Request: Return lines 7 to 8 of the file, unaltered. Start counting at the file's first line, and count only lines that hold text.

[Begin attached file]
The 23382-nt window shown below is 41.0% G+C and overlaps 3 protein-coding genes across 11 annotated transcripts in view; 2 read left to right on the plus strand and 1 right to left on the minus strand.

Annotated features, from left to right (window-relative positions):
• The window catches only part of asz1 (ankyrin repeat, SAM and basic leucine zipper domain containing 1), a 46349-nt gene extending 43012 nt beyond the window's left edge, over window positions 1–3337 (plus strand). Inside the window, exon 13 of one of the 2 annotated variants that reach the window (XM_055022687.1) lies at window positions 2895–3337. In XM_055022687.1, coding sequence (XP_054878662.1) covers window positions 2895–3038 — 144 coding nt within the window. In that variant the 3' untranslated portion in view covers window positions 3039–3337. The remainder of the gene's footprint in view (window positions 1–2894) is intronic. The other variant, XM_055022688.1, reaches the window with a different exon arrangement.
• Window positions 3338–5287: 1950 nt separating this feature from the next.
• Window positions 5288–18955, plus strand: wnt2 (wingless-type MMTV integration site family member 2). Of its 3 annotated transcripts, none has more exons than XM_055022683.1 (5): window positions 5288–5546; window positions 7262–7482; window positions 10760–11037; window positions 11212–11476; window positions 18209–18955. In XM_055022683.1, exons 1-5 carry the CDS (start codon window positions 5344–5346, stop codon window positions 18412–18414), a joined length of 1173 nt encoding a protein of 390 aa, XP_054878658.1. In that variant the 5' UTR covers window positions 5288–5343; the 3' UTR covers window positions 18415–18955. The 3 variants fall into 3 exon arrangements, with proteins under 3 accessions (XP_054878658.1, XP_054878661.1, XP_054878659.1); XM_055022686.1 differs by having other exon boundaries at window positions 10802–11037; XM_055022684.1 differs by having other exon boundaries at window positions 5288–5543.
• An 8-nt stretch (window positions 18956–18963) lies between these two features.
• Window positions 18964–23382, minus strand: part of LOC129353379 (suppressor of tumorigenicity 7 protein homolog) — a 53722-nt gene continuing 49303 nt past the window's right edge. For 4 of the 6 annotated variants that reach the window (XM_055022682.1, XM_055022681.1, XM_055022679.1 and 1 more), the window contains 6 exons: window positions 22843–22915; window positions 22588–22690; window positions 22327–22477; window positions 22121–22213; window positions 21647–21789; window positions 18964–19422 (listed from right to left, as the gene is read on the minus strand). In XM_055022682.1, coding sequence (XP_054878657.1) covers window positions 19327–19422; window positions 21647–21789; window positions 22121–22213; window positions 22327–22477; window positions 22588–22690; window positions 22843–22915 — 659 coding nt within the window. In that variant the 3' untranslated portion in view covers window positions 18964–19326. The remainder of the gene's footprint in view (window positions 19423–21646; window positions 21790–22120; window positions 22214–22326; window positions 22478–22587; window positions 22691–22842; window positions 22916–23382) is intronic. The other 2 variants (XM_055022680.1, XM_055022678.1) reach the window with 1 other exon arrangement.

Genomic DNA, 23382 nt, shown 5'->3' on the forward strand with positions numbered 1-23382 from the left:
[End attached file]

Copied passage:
• Window positions 18964–23382, minus strand: part of LOC129353379 (suppressor of tumorigenicity 7 protein homolog) — a 53722-nt gene continuing 49303 nt past the window's right edge. For 4 of the 6 annotated variants that reach the window (XM_055022682.1, XM_055022681.1, XM_055022679.1 and 1 more), the window contains 6 exons: window positions 22843–22915; window positions 22588–22690; window positions 22327–22477; window positions 22121–22213; window positions 21647–21789; window positions 18964–19422 (listed from right to left, as the gene is read on the minus strand). In XM_055022682.1, coding sequence (XP_054878657.1) covers window positions 19327–19422; window positions 21647–21789; window positions 22121–22213; window positions 22327–22477; window positions 22588–22690; window positions 22843–22915 — 659 coding nt within the window. In that variant the 3' untranslated portion in view covers window positions 18964–19326. The remainder of the gene's footprint in view (window positions 19423–21646; window positions 21790–22120; window positions 22214–22326; window positions 22478–22587; window positions 22691–22842; window positions 22916–23382) is intronic. The other 2 variants (XM_055022680.1, XM_055022678.1) reach the window with 1 other exon arrangement.

Genomic DNA, 23382 nt, shown 5'->3' on the forward strand with positions numbered 1-23382 from the left: